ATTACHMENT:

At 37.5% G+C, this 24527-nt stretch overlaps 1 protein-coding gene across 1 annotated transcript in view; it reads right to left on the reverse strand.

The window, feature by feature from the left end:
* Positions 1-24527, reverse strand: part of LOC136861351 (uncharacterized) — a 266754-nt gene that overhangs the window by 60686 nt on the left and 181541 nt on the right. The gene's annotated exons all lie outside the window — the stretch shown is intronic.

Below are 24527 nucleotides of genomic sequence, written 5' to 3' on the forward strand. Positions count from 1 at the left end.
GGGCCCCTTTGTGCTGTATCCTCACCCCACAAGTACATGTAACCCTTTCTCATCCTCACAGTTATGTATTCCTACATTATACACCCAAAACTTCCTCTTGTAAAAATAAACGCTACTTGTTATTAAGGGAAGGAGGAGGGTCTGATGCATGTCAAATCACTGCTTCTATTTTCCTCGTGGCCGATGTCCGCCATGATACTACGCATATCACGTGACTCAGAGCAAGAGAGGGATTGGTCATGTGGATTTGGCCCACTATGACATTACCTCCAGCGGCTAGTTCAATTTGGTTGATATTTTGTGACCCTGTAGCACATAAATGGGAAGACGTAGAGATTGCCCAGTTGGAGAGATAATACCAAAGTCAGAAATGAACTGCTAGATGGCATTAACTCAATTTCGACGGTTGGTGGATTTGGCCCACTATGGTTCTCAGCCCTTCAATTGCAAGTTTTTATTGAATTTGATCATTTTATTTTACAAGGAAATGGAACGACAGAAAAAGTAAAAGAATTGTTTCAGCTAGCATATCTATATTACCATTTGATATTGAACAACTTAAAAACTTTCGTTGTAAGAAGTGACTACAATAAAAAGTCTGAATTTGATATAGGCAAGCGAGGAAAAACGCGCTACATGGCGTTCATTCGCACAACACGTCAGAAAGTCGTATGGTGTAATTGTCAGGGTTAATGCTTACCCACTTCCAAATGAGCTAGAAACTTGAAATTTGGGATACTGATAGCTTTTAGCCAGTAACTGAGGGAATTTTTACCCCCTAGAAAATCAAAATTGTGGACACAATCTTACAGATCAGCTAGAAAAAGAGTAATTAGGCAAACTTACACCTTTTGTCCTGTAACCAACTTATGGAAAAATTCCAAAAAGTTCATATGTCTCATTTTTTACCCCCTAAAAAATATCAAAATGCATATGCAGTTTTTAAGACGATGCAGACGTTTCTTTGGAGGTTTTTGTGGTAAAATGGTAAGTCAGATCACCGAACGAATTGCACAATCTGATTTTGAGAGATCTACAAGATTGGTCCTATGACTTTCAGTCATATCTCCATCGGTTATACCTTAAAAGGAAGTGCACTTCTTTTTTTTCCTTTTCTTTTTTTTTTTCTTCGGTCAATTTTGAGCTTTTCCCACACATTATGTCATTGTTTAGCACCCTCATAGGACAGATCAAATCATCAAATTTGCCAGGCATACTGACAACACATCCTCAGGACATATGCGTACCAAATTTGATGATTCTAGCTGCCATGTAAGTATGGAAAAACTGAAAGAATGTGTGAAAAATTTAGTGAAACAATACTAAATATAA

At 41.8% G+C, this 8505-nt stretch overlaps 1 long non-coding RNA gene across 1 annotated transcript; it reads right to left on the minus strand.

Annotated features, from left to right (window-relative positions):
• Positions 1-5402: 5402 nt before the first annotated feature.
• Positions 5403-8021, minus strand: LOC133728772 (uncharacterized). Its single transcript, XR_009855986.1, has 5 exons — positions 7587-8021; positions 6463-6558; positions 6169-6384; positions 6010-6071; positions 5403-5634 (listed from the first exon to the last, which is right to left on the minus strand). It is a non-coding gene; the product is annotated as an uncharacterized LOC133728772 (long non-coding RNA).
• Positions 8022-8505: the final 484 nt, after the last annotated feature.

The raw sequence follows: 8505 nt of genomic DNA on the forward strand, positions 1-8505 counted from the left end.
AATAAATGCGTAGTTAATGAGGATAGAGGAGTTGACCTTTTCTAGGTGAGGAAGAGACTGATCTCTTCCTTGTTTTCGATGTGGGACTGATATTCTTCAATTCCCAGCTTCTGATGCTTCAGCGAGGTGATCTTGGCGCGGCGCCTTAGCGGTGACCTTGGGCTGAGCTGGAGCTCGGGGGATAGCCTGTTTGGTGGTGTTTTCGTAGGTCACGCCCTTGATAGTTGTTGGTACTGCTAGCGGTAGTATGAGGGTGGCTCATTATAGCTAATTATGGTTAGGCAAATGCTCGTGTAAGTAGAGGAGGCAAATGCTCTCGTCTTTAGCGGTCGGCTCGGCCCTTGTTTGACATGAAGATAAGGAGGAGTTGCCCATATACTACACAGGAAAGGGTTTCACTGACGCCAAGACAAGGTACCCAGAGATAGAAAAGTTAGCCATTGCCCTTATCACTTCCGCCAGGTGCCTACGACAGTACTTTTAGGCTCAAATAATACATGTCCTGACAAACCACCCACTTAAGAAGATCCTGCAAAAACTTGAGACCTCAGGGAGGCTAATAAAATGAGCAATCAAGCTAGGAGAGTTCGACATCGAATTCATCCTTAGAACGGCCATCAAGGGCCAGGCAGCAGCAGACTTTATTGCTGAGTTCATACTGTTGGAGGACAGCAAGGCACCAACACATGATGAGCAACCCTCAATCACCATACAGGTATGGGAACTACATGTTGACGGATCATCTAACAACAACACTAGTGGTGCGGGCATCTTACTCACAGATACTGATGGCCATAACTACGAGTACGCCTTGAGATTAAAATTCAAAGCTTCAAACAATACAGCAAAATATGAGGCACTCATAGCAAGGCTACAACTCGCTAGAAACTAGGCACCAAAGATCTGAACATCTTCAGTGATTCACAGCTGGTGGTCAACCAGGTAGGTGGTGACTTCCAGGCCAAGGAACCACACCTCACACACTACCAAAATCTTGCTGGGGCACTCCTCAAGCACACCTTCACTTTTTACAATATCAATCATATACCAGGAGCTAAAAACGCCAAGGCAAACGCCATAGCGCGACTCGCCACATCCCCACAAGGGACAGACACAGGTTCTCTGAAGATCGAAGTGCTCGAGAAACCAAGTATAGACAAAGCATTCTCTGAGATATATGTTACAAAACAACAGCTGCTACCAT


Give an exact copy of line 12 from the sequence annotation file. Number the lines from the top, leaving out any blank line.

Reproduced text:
AATAAATGCGTAGTTAATGAGGATAGAGGAGTTGACCTTTTCTAGGTGAGGAAGAGACTGATCTCTTCCTTGTTTTCGATGTGGGACTGATATTCTTCAATTCCCAGCTTCTGATGCTTCAGCGAGGTGATCTTGGCGCGGCGCCTTAGCGGTGACCTTGGGCTGAGCTGGAGCTCGGGGGATAGCCTGTTTGGTGGTGTTTTCGTAGGTCACGCCCTTGATAGTTGTTGGTACTGCTAGCGGTAGTATGAGGGTGGCTCATTATAGCTAATTATGGTTAGGCAAATGCTCGTGTAAGTAGAGGAGGCAAATGCTCTCGTCTTTAGCGGTCGGCTCGGCCCTTGTTTGACATGAAGATAAGGAGGAGTTGCCCATATACTACACAGGAAAGGGTTTCACTGACGCCAAGACAAGGTACCCAGAGATAGAAAAGTTAGCCATTGCCCTTATCACTTCCGCCAGGTGCCTACGACAGTACTTTTAGGCTCAAATAATACATGTCCTGACAAACCACCCACTTAAGAAGATCCTGCAAAAACTTGAGACCTCAGGGAGGCTAATAAAATGAGCAATCAAGCTAGGAGAGTTCGACATCGAATTCATCCTTAGAACGGCCATCAAGGGCCAGGCAGCAGCAGACTTTATTGCTGAGTTCATACTGTTGGAGGACAGCAAGGCACCAACACATGATGAGCAACCCTCAATCACCATACAGGTATGGGAACTACATGTTGACGGATCATCTAACAACAACACTAGTGGTGCGGGCATCTTACTCACAGATACTGATGGCCATAACTACGAGTACGCCTTGAGATTAAAATTCAAAGCTTCAAACAATACAGCAAAATATGAGGCACTCATAGCAAGGCTACAACTCGCTAGAAACTAGGCACCAAAGATCTGAACATCTTCAGTGATTCACAGCTGGTGGTCAACCAGGTAGGTGGTGACTTCCAGGCCAAGGAACCACACCTCACACACTACCAAAATCTTGCTGGGGCACTCCTCAAGCACACCTTCACTTTTTACAATATCAATCATATACCAGGAGCTAAAAACGCCAAGGCAAACGCCATAGCGCGACTCGCCACATCCCCACAAGGGACAGACACAGGTTCTCTGAAGATCGAAGTGCTCGAGAAACCAAGTATAGACAAAGCATTCTCTGAGATATATGTTACAAAACAACAGCTGCTACCAT